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Uncensored News – Tru News

How Lactobacillus Protects Your Health – Dr. Joseph Mercola

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STORY AT-A-GLANCE

  • Several studies have found that different strains of the Lactobacillacea family are diminished in people with anxiety and depression, and others have confirmed that different species of Lactobacillus can help prevent and/or treat these conditions
  • Researchers at the University of Virginia School of Medicine discovered that Lactobacillus bacteria — found in many fermented foods, including yogurt — helps dampen stress responses and prevent depression and anxiety by modulating levels of an immune mediator called interferon gamma (IFNγ). In other words, these beneficial bacteria help “tune” your immune system
  • Another recent paper describes how Lactobacillus inhibits the growth of gram-negative endotoxin-producing bacteria through a process known as competitive inhibition, and eliminating endotoxin is crucial for health
  • Endotoxin is one of several factors that impairs mitochondrial function, promotes glycolysis and, ultimately, promotes cancer metabolism
  • Lactobacilli also benefit your health by breaking down dietary fiber into beneficial short-chain fatty acids, breaking down phytonutrients such as polyphenols, which have anti-inflammatory and antioxidant benefits, promoting the growth of other beneficial gut microbes, and maintaining an appropriate pH level in your gut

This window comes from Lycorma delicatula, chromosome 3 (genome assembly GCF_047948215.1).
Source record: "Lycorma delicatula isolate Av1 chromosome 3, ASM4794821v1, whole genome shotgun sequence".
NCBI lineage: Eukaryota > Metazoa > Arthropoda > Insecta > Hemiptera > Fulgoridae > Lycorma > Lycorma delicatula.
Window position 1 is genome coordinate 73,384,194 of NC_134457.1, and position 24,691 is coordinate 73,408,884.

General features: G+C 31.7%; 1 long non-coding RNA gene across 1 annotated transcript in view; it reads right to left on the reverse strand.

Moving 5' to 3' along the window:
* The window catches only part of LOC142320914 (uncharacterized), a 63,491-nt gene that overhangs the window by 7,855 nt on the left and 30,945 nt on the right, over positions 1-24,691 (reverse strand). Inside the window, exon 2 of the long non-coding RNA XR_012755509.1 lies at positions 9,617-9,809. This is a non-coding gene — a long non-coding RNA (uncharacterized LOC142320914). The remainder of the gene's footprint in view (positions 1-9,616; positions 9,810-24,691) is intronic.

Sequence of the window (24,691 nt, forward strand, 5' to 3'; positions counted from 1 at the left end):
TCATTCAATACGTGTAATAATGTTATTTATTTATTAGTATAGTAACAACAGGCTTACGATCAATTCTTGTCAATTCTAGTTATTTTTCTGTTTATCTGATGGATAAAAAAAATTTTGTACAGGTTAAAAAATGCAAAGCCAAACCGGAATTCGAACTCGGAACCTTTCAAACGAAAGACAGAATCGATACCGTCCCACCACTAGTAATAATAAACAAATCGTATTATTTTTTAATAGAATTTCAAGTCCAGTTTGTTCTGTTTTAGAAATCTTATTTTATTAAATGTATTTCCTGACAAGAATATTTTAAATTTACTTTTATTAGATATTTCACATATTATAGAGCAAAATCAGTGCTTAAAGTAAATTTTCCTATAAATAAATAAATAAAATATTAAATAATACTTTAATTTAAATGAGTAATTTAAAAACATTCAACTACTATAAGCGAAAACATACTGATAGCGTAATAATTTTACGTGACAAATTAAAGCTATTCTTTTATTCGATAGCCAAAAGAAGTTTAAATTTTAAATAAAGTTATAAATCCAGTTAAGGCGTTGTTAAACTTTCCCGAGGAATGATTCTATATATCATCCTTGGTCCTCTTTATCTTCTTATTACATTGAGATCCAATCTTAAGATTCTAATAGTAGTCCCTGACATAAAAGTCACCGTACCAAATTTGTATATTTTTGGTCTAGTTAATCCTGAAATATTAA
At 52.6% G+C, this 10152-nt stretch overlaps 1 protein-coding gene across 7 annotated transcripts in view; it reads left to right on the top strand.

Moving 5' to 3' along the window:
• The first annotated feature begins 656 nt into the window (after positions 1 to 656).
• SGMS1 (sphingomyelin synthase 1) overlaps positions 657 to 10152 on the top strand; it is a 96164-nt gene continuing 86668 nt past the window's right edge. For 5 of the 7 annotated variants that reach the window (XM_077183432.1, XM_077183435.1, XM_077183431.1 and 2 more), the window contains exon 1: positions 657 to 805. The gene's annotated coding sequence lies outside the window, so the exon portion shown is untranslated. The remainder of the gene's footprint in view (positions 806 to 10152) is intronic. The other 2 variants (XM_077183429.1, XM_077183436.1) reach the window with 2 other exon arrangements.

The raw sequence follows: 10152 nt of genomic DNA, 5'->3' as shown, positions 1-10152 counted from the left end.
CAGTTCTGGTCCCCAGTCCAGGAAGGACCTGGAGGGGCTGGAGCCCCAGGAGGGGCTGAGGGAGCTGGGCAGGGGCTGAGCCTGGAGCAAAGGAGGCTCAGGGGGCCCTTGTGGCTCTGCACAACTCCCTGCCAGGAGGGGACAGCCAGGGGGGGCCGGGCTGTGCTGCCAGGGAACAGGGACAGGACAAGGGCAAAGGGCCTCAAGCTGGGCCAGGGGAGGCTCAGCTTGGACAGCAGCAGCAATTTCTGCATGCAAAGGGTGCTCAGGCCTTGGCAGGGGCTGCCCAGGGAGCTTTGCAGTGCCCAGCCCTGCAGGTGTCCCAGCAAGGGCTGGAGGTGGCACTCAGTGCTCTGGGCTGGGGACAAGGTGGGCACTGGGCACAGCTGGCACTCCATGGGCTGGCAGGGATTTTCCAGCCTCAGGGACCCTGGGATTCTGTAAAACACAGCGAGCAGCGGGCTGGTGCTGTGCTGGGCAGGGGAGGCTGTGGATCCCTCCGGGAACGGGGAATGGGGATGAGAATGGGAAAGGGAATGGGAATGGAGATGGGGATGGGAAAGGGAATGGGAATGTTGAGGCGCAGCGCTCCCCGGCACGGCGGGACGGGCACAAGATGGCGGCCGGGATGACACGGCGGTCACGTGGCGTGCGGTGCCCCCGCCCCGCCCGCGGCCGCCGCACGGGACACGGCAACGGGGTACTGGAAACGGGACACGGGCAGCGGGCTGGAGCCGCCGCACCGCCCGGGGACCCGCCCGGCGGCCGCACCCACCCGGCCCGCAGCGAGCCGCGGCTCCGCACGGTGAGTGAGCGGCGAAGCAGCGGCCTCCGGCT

I’ve often recommended traditionally fermented foods for their ability to “reseed” your gut with healthy bacteria. A healthy gut microbiome, in turn, can help ameliorate or reverse many chronic health conditions, as so much of your health is dependent on and can be traced back to your gut.

Even many mental health problems have in recent years been linked to gut health. Several studies1have found that different strains of the Lactobacillacea2 family in particular are diminished in people with anxiety and depression. Others have confirmed that different species of Lactobacillus can help prevent and/or treat these conditions. So much so, Lactobacillus has been dubbed a “psychobiotic.”3

For instance, one 2011 study4 found that the probiotic Lactobacillus rhamnosus has a marked effect on GABA levels in certain brain regions and lowers the stress-induced hormone corticosterone, resulting in reduced anxiety- and depression-related behavior.

How Lactobacillus Regulates Your Mood

Most recently, researchers at the University of Virginia School of Medicine discovered5 that Lactobacillus bacteria — found in many fermented foods, including yogurt — helps dampen stress responses and prevent depression and anxiety by tuning your immune system. As reported by SciTech Daily:6

“The new research from UVA’s Alban Gaultier, Ph.D., and collaborators is notable because it pinpoints the role of Lactobacillus, separating it out from all the other microorganisms that naturally live in and on our bodies …

Our guts are naturally home to countless bacteria, fungi, and viruses … scientists have increasingly realized that these tiny organisms and their endless interactions are critical to our immune systems’ health, our mental health, and many other facets of our well-being.

Disruptions of the microbiota, whether from illness, poor diet, or other causes, are known to contribute to many diseases and even help cancer spread …

Early attempts to manipulate the gut flora with beneficial bacteria, called probiotics, have produced mixed results. A big part of the problem has been the sheer complexity of the microbiome … Gaultier and his team took an innovative approach to hone in on Lactobacilli …